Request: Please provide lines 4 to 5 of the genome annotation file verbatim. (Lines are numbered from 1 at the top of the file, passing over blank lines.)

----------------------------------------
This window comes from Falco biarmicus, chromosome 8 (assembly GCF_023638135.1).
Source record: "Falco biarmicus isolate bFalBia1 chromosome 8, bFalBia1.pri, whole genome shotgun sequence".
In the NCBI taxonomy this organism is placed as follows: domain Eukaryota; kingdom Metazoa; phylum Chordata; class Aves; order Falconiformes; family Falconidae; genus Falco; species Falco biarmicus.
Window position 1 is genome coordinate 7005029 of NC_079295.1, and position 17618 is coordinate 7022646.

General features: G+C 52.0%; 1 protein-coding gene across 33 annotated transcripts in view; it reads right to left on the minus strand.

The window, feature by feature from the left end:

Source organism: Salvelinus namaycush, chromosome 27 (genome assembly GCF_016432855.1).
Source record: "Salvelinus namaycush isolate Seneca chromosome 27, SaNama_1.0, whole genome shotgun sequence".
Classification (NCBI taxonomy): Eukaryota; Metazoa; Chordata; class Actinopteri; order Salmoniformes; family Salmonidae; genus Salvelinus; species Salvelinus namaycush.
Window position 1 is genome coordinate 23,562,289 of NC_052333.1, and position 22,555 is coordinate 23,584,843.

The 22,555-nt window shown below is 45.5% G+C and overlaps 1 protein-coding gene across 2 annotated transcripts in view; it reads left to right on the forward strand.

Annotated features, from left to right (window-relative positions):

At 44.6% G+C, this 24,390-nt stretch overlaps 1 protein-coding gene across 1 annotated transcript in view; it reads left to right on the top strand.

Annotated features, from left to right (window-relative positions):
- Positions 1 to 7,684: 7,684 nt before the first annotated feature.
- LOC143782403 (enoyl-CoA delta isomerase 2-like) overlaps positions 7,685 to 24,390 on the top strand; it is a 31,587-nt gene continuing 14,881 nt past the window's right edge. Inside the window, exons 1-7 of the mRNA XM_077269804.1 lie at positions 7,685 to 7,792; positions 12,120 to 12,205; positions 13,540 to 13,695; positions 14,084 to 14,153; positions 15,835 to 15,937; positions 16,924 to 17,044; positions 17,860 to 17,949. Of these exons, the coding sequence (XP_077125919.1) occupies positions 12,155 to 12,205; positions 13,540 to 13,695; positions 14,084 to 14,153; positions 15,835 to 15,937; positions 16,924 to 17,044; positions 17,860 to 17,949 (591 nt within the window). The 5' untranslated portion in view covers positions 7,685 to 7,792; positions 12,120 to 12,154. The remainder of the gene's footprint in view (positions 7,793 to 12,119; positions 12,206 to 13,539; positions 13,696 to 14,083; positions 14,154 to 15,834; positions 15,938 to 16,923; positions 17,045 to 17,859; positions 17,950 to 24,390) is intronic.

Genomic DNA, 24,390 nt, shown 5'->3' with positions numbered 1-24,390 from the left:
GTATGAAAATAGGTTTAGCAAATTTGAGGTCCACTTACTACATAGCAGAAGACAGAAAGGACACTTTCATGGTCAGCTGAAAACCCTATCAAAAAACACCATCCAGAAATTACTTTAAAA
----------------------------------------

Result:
Window position 1 is genome coordinate 7005029 of NC_079295.1, and position 17618 is coordinate 7022646.

General features: G+C 52.0%; 1 protein-coding gene across 33 annotated transcripts in view; it reads right to left on the minus strand.